West Indies coach Stuart Law will lose a quarter of his match fee and has received a demerit point for "showing dissent at an umpire's decision" during his team's 101-run third Test defeat against Pakistan.
Law admitted the offence at close of play after his team had lost their final wicket in the penultimate over of the fifth day in Dominica, and Pakistan therefore won the series 2-1.
Quick Single: Misbah, Younis get fairytale farewell
An International Cricket Council statement explained the circumstances of the Australian's transgression, relating to the dismissal of Shane Dowrich off leg-spinner Yasir Shah.
"The incident happened during the second session's play when, following Shane Dowrich's dismissal, Law visited the third umpire's room, questioned the third umpire for confirming the on-field decision, before leaving the room while making an inappropriate comment,” the statement read.
The incident occurred in the 44th over on day five when Dowrich was given out caught at short from the inside edge of the right-hander’s bat.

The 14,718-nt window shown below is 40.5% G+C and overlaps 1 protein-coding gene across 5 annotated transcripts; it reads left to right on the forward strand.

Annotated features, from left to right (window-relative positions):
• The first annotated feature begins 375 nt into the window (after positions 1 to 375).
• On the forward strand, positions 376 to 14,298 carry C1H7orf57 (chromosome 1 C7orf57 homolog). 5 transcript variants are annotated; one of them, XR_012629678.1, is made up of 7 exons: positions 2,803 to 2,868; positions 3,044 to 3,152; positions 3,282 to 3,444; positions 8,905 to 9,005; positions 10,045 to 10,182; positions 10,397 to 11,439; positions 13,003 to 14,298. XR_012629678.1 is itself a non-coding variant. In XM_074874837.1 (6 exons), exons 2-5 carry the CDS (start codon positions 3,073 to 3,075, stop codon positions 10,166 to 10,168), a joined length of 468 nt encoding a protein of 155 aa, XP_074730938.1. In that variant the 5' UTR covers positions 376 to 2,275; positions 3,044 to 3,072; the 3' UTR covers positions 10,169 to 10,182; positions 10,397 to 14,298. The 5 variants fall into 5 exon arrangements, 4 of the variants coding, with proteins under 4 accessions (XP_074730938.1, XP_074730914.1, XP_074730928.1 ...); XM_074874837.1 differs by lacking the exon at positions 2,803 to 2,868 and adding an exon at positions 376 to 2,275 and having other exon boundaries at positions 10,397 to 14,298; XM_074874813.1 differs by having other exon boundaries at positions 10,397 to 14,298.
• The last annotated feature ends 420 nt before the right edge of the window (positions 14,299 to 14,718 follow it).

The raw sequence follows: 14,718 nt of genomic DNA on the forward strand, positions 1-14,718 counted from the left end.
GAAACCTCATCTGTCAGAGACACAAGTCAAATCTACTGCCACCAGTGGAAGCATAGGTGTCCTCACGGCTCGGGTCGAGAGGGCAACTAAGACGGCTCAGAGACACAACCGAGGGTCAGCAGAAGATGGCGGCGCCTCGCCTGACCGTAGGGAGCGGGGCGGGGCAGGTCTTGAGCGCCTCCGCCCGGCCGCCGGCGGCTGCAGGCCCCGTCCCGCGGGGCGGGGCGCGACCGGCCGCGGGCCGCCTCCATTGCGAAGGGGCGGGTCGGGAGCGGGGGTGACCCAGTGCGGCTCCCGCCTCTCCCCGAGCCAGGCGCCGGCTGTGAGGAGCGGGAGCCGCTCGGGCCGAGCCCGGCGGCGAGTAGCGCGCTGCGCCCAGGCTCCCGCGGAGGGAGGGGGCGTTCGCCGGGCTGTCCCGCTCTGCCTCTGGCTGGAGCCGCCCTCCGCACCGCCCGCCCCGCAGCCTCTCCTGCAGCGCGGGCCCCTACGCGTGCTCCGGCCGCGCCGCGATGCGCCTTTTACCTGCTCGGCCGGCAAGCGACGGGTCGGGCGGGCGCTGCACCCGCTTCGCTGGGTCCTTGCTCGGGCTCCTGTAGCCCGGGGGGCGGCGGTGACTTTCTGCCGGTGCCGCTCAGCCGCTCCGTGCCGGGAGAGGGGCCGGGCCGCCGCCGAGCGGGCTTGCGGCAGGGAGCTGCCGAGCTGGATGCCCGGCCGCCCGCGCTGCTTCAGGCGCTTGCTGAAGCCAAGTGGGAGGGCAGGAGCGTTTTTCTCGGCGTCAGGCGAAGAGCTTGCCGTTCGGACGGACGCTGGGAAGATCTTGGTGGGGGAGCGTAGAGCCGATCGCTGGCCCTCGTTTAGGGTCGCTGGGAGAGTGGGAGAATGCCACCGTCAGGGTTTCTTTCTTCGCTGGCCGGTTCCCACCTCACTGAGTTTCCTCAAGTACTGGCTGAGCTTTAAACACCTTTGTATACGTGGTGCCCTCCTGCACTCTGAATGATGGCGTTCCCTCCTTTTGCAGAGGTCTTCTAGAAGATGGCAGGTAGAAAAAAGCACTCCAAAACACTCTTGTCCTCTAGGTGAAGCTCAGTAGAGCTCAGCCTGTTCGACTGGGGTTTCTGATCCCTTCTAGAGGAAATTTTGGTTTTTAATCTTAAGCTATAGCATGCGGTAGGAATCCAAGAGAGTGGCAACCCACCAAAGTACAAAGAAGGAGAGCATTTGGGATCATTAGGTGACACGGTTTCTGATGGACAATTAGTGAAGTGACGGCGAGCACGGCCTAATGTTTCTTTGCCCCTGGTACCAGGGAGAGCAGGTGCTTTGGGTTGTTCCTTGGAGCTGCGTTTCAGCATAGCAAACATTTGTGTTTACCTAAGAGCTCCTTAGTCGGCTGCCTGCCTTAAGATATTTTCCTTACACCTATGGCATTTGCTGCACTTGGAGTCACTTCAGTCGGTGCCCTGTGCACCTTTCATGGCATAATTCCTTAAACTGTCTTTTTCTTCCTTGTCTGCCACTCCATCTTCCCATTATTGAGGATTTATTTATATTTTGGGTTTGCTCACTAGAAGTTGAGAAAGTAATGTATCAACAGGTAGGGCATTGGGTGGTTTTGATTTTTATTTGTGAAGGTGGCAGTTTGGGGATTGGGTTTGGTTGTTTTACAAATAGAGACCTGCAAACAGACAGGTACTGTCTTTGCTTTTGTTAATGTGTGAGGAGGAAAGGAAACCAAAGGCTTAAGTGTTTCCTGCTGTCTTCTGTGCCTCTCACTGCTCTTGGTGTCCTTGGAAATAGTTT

Umpire Bruce Oxenford had no hesitation in giving the batsman, but in discussion with non-striker Roston Chase, Dowrich opted for a review.
After several replays, without the aid of Hotspot or Real Time Snicko technology, the on-field decision was upheld, which led to Law questioning the outcome in person with third umpire Richard Kettleborough.
It isn’t the first time in recent memory a player or support staff member has paid a visit to the third umpire during a Test match.
England opener Alex Hales was fined 15 per cent of his match fee after he confronted third umpire Joel Wilson over his dismissal on day one of the fourth England-Pakistan Test at The Oval last year.
Hales was given out in controversial circumstances in England’s first innings, refusing to walk after Yasir Shah claimed a low chance at mid-wicket.
Umpire Wilson, in the absence of a close-up look at the catch, stayed with the on-field decision of out, leaving Hales fuming.
The 27-year-old muttered some choice words as he trudged off the ground and the ICC revealed he then visited the third umpire's room to further question the decision. The ICC said he "made some inappropriate comments as he was leaving the room".
Law was appointed Windies coach in January before taking over the reins a month later.
The 48-year-old, who played one Test and 54 ODIs for Australia, has previously coached Bangladesh and Sri Lanka at the highest level and Queensland in the Sheffield Shield.
Having failed to qualify for the Champions Trophy, the West Indies next international assignment is a limited-overs series at home next month against Afghanistan before flying to the UK to take on England in all formats.